My senior year in college, I sublet a room in an off-campus house with some friends. This house, like every other house I’ve lived in, used gas to heat the stove and water heater.
One icy day in mid January, my infinitely lovely and practical roommate M. and I were alone in the downstairs apartment, working on homework. Our concentration, however, was broken by an unusual smell wafting through our study session. We realize, oh shoot, we’ve got a gas leak!
I run through the house throwing open windows and doors as M. calls the 1-800 number for the gas company. “Whatever you do,” they tell us, “get out of the house. We’re sending someone right over.”
We sit on the porch in out sweatshirts. Our textbooks remain in the house: who could study in a life and death situation like this one? One by one our other roommates come home to the sight of us, huddled together for warmth. At the risk of asphyxiation or explosion, no one goes in the house.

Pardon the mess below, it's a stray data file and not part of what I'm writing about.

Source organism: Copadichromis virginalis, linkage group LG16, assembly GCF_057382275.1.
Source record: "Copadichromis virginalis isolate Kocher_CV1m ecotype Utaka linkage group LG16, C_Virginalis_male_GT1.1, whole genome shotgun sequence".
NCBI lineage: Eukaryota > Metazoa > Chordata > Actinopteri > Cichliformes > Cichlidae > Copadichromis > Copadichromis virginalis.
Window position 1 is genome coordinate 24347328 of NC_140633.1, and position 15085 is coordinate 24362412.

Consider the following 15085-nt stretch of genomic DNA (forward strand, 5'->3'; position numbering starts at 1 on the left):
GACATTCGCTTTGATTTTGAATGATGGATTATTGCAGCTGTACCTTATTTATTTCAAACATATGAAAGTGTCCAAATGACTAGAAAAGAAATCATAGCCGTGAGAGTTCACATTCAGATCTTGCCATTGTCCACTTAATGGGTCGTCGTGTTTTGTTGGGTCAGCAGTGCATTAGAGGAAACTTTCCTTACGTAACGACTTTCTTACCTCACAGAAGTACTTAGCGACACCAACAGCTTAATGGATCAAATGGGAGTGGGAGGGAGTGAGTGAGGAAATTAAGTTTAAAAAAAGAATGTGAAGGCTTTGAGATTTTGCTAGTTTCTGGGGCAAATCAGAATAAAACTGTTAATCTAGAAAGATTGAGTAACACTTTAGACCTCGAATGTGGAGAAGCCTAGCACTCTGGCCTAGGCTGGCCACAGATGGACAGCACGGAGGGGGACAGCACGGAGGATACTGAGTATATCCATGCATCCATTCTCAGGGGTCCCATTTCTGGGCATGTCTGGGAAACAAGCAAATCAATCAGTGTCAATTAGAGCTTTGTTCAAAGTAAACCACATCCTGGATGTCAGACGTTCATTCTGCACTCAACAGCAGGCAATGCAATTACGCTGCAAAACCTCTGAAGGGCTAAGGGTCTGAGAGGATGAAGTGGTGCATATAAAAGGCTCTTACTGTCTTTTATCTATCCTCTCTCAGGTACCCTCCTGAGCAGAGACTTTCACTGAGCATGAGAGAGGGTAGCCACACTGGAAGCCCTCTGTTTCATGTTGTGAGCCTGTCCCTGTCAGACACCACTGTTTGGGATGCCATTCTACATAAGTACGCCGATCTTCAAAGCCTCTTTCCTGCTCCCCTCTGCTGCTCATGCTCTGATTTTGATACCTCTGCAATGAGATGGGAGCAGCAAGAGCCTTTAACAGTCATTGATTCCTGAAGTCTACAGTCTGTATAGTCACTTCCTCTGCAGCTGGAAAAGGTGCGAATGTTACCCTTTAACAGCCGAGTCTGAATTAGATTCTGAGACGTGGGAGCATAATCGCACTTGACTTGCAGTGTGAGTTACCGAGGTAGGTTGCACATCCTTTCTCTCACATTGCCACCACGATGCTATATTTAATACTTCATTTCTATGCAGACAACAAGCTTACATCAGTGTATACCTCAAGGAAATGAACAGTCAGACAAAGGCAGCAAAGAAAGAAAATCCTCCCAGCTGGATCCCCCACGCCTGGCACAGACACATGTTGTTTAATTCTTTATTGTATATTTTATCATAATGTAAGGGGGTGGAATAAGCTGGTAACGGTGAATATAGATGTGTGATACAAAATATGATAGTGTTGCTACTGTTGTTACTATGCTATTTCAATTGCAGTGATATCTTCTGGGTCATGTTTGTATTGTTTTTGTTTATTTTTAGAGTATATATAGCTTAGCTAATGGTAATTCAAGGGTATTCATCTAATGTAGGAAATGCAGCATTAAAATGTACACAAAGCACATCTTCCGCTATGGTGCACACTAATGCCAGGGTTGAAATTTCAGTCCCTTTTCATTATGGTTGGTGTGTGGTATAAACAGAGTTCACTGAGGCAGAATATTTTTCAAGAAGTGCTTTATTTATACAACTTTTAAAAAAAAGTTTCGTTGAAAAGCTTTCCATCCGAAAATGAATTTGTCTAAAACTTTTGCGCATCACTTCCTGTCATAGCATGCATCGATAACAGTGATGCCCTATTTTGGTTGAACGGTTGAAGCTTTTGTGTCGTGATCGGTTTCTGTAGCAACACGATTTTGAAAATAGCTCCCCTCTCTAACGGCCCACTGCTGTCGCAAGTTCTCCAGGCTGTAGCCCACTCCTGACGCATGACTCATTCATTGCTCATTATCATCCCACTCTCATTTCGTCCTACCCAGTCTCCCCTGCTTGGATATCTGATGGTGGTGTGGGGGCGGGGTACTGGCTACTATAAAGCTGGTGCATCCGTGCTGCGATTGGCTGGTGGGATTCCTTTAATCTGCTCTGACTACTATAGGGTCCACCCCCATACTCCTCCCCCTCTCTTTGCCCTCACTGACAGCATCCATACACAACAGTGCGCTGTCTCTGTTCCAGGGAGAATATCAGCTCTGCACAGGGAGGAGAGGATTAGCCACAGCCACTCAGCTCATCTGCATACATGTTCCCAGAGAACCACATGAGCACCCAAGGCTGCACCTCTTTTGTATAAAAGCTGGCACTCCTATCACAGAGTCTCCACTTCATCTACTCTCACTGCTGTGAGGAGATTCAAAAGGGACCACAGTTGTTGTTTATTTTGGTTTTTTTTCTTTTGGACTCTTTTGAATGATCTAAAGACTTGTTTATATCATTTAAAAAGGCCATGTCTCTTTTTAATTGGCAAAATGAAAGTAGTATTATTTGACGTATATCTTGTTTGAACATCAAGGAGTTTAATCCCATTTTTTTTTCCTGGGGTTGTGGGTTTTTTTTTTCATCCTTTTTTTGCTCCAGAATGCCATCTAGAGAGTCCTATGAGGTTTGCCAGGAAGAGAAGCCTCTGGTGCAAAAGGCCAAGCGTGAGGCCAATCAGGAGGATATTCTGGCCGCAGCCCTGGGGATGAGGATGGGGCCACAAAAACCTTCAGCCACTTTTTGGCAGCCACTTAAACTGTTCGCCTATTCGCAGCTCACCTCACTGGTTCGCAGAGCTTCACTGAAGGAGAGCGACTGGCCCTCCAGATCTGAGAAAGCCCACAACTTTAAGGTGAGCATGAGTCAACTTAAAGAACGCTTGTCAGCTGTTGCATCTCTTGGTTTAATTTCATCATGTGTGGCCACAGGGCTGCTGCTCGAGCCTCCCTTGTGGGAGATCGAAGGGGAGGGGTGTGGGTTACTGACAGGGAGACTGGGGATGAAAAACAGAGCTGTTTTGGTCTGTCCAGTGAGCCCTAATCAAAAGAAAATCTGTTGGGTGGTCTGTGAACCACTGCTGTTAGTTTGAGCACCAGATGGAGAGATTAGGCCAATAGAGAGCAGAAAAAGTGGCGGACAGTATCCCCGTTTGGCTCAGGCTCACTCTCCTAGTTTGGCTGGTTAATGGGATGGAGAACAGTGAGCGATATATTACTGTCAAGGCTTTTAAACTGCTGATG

A half an hour passes, then an hour. Still no sign of the gas man. It is very, very cold outside. The uncharitable Boston wind begins to form a new snow drift against our bodies. Several housemates retreat into the house. Finally, an hour and a half after our call, a gas company van pulls up.
A man approaches. He wears a parka and a gas mask and carries what looks like a metal detector. We usher him into the kitchen, where he proceeds to run the detector over the stove and connecting pipes. He then cases the basement. We wait upstairs. When he returns, he looks concerned.
“Well, kids, I have to say, you don’t have any gas leak. I did, however, find a skunk living in your garbage can.”
The moral of this story is that skunk is funkier than natural gas, but it’s always better to err on the side of caution. Natural gas heats over half the homes in the United States. This gas is actually odorless, but utility companies add mercaptan to it (a chemical that smells like sulfur) so that consumers can detect leaks in their homes before it’s too late. If you’ve got a poor sense of smell or would just like to err on the side of caution, you can install a natural gas detector, similar to a smoke detector, in your apartment.
Low levels of gas inhalation won’t harm you, but inhaling a lot of gas can lead to asphyxiation.
If you do suspect a gas leak, extinguish all flames, call your gas company immediately, and leave your apartment. You should also call your landlord.
If you suspect a skunk, you should call your landlord, and thank your lucky stars you haven’t been sprayed.
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